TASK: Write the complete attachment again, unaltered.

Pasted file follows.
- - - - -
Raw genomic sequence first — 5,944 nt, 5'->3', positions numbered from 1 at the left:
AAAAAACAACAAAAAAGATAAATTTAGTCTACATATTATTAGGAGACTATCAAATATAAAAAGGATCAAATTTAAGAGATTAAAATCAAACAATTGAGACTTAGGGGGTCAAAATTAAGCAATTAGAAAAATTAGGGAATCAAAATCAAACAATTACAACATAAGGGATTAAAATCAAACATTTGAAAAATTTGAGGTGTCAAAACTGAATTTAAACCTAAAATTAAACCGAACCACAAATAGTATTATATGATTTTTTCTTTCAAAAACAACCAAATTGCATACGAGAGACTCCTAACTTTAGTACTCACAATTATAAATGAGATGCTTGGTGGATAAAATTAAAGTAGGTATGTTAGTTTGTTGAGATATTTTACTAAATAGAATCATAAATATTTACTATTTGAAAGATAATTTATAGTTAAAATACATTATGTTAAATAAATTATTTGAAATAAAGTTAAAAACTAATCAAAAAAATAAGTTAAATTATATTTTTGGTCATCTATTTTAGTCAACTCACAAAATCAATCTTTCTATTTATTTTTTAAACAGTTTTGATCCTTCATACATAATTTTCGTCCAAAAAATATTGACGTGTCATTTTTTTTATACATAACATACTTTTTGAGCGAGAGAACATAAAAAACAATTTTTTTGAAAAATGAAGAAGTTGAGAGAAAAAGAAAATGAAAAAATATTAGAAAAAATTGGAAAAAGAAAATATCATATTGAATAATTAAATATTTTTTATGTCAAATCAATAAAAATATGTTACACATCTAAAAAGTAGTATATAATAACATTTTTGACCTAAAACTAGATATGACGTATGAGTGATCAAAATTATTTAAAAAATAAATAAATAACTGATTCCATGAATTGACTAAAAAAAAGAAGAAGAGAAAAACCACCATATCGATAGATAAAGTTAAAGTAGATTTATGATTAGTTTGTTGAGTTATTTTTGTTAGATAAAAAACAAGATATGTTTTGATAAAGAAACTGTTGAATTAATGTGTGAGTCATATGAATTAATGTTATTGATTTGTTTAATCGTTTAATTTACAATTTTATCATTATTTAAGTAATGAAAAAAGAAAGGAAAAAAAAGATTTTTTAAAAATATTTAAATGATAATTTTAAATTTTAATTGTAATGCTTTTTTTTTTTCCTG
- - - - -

Raw genomic sequence first — 5,944 nt, 5'->3', positions numbered from 1 at the left:
AAAAAACAACAAAAAAGATAAATTTAGTCTACATATTATTAGGAGACTATCAAATATAAAAAGGATCAAATTTAAGAGATTAAAATCAAACAATTGAGACTTAGGGGGTCAAAATTAAGCAATTAGAAAAATTAGGGAATCAAAATCAAACAATTACAACATAAGGGATTAAAATCAAACATTTGAAAAATTTGAGGTGTCAAAACTGAATTTAAACCTAAAATTAAACCGAACCACAAATAGTATTATATGATTTTTTCTTTCAAAAACAACCAAATTGCATACGAGAGACTCCTAACTTTAGTACTCACAATTATAAATGAGATGCTTGGTGGATAAAATTAAAGTAGGTATGTTAGTTTGTTGAGATATTTTACTAAATAGAATCATAAATATTTACTATTTGAAAGATAATTTATAGTTAAAATACATTATGTTAAATAAATTATTTGAAATAAAGTTAAAAACTAATCAAAAAAATAAGTTAAATTATATTTTTGGTCATCTATTTTAGTCAACTCACAAAATCAATCTTTCTATTTATTTTTTAAACAGTTTTGATCCTTCATACATAATTTTCGTCCAAAAAATATTGACGTGTCATTTTTTTTATACATAACATACTTTTTGAGCGAGAGAACATAAAAAACAATTTTTTTGAAAAATGAAGAAGTTGAGAGAAAAAGAAAATGAAAAAATATTAGAAAAAATTGGAAAAAGAAAATATCATATTGAATAATTAAATATTTTTTATGTCAAATCAATAAAAATATGTTACACATCTAAAAAGTAGTATATAATAACATTTTTGACCTAAAACTAGATATGACGTATGAGTGATCAAAATTATTTAAAAAATAAATAAATAACTGATTCCATGAATTGACTAAAAAAAAGAAGAAGAGAAAAACCACCATATCGATAGATAAAGTTAAAGTAGATTTATGATTAGTTTGTTGAGTTATTTTTGTTAGATAAAAAACAAGATATGTTTTGATAAAGAAACTGTTGAATTAATGTGTGAGTCATATGAATTAATGTTATTGATTTGTTTAATCGTTTAATTTACAATTTTATCATTATTTAAGTAATGAAAAAAGAAAGGAAAAAAAAGATTTTTTAAAAATATTTAAATGATAATTTTAAATTTTAATTGTAATGCTTTTTTTTTTTCCTG